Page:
Robert Robinson Biography

Robert Robinson (September 27, 1735 – June 9, 1790) was a determined English Dissenter, an influential Baptist and scholar who made a lifelong study of the antiquity and history of Christian Baptism. He was also author of the hymns "Come Thou Fount of Every Blessing" and "Mighty God, while angels bless Thee," the former of which he wrote at age 22 after converting to Methodism. The latter was later set to music by Dr John Randall, Music Professor at Cambridge.

Robert Robinson was born at Swaffham in Norfolk, on September 27, 1735, to Michael Robinson, a customs officer, and Mary Wilkin, who had married by license at Lakenheath, Suffolk, 28 March 1723. His father died when he was aged five, but his maternal grandfather, Robert Wilkin, a wealthy gentleman of Mildenhall, who had never reconciled himself to his daughter’s lowly marriage, disinherited his grandson, with an inheritance of ten shillings and sixpence. Robinson’s uncle, a farmer, had sponsored Robinson’s attendance at a school at Scarning, near Dereham, Norfolk, under Rev. Joseph Brett. When he was fourteen, Robinson was sent to London as apprentice to Joseph Anderson, a hairdresser of Crutched Friars; though Robinson continued an avid reader.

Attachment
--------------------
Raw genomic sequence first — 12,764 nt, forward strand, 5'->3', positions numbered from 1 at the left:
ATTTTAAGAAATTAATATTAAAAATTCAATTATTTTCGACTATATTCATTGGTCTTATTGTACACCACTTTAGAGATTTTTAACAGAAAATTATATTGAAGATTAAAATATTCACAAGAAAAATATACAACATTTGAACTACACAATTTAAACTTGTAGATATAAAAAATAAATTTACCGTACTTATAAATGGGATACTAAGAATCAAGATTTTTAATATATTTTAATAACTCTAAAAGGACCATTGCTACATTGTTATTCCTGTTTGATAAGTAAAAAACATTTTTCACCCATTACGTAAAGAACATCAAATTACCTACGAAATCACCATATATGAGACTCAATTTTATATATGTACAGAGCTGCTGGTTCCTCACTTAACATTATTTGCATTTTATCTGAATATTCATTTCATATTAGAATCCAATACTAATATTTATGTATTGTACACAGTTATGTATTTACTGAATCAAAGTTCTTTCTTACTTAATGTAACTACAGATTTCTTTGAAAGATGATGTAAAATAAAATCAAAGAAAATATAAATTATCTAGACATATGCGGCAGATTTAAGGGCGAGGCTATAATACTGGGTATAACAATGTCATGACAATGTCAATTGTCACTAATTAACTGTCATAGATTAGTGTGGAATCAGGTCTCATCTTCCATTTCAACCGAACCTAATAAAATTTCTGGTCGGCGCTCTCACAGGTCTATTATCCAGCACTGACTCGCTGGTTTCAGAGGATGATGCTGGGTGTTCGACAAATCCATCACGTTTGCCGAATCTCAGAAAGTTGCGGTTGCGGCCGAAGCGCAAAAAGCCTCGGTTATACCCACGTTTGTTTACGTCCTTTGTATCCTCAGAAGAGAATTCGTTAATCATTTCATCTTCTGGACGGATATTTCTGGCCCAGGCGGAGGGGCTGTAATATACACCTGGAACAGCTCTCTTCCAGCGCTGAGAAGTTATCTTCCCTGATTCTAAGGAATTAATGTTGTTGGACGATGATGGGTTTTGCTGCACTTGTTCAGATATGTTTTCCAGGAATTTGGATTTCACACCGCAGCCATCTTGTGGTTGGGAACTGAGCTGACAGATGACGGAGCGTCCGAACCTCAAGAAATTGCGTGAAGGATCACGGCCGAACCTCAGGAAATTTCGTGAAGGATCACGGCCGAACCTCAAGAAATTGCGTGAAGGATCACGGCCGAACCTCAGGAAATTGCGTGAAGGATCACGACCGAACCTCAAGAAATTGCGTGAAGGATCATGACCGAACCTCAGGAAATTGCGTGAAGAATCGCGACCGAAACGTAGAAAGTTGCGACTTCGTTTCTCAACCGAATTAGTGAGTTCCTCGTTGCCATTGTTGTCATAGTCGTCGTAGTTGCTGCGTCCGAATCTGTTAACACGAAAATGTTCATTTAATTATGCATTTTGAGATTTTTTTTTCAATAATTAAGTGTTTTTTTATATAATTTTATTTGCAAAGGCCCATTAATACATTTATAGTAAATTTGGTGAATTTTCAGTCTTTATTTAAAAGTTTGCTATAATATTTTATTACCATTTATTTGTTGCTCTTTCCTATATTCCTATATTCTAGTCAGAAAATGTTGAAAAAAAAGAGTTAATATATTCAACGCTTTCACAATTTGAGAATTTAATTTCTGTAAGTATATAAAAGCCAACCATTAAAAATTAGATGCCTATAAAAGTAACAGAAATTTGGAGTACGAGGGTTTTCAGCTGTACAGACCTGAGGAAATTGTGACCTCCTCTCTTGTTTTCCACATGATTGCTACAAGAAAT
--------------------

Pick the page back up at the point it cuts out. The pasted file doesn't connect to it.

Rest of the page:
Robinson pursued a detailed study of the Scriptures and early Christian authors, which soon convinced him of the inefficacy of infant baptism, compared with the baptism of believing adults. This caused him some difficulty after he settled in Cambridge, and where he had a large family of twelve unbaptized children.

In 1752, Robinson was briefly converted to Evangelical Methodism on hearing the Calvinist George Whitefield, and in 1758 he spent a few months at a Calvinistic Methodist Chapel in Mildenhall. He was then invited to assist William Cudworth at the Calvinistic Methodist Norwich Tabernacle, but after a matter of weeks seceded to form a new Congregational Chapel in St. Paul's parish, Norwich. In January 1759, he moved again, to Stone-Yard Baptist Chapel, Cambridge, where he remained the rest of his life, first as Lecturer and then, from 1762, as Pastor. A new chapel was built for him in 1764. His congregation came to number more than a thousand. Robinson was able to buy an eighty-acre farm by the river at Chesterton, where he kept cattle and sheep, grew barley and wheat, and dealt as a corn and coal merchant with barges plying the Cam.